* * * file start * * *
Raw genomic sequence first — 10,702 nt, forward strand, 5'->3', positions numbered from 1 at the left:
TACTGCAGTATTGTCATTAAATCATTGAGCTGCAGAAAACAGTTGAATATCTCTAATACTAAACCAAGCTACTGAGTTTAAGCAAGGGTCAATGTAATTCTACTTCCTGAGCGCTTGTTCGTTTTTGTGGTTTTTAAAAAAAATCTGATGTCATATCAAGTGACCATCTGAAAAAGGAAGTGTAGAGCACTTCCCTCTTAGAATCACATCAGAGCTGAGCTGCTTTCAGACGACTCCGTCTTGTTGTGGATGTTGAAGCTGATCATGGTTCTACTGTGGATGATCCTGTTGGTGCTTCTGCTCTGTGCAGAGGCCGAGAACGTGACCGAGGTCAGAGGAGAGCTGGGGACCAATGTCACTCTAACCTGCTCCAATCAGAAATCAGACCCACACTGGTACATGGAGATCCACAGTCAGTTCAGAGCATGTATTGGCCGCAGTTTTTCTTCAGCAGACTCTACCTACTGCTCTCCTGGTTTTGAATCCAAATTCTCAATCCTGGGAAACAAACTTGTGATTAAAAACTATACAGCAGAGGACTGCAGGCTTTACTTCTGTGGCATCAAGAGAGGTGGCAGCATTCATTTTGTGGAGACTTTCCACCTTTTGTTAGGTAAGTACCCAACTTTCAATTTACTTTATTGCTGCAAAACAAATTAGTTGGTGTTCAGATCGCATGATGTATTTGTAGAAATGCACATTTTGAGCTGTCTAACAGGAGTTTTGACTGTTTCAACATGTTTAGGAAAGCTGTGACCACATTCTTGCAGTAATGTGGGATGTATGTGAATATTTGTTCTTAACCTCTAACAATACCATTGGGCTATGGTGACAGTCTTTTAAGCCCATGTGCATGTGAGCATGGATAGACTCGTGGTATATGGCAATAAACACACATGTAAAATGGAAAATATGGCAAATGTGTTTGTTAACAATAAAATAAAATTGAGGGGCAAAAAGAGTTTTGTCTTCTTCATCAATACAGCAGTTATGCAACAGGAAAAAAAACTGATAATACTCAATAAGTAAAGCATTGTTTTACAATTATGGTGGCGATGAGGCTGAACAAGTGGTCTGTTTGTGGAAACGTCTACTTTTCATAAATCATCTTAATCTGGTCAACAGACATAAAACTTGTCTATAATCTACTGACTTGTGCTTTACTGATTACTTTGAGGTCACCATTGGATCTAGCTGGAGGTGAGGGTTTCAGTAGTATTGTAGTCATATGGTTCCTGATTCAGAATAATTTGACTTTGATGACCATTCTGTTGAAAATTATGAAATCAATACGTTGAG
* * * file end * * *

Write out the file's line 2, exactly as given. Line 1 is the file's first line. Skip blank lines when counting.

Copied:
TACTGCAGTATTGTCATTAAATCATTGAGCTGCAGAAAACAGTTGAATATCTCTAATACTAAACCAAGCTACTGAGTTTAAGCAAGGGTCAATGTAATTCTACTTCCTGAGCGCTTGTTCGTTTTTGTGGTTTTTAAAAAAAATCTGATGTCATATCAAGTGACCATCTGAAAAAGGAAGTGTAGAGCACTTCCCTCTTAGAATCACATCAGAGCTGAGCTGCTTTCAGACGACTCCGTCTTGTTGTGGATGTTGAAGCTGATCATGGTTCTACTGTGGATGATCCTGTTGGTGCTTCTGCTCTGTGCAGAGGCCGAGAACGTGACCGAGGTCAGAGGAGAGCTGGGGACCAATGTCACTCTAACCTGCTCCAATCAGAAATCAGACCCACACTGGTACATGGAGATCCACAGTCAGTTCAGAGCATGTATTGGCCGCAGTTTTTCTTCAGCAGACTCTACCTACTGCTCTCCTGGTTTTGAATCCAAATTCTCAATCCTGGGAAACAAACTTGTGATTAAAAACTATACAGCAGAGGACTGCAGGCTTTACTTCTGTGGCATCAAGAGAGGTGGCAGCATTCATTTTGTGGAGACTTTCCACCTTTTGTTAGGTAAGTACCCAACTTTCAATTTACTTTATTGCTGCAAAACAAATTAGTTGGTGTTCAGATCGCATGATGTATTTGTAGAAATGCACATTTTGAGCTGTCTAACAGGAGTTTTGACTGTTTCAACATGTTTAGGAAAGCTGTGACCACATTCTTGCAGTAATGTGGGATGTATGTGAATATTTGTTCTTAACCTCTAACAATACCATTGGGCTATGGTGACAGTCTTTTAAGCCCATGTGCATGTGAGCATGGATAGACTCGTGGTATATGGCAATAAACACACATGTAAAATGGAAAATATGGCAAATGTGTTTGTTAACAATAAAATAAAATTGAGGGGCAAAAAGAGTTTTGTCTTCTTCATCAATACAGCAGTTATGCAACAGGAAAAAAAACTGATAATACTCAATAAGTAAAGCATTGTTTTACAATTATGGTGGCGATGAGGCTGAACAAGTGGTCTGTTTGTGGAAACGTCTACTTTTCATAAATCATCTTAATCTGGTCAACAGACATAAAACTTGTCTATAATCTACTGACTTGTGCTTTACTGATTACTTTGAGGTCACCATTGGATCTAGCTGGAGGTGAGGGTTTCAGTAGTATTGTAGTCATATGGTTCCTGATTCAGAATAATTTGACTTTGATGACCATTCTGTTGAAAATTATGAAATCAATACGTTGAG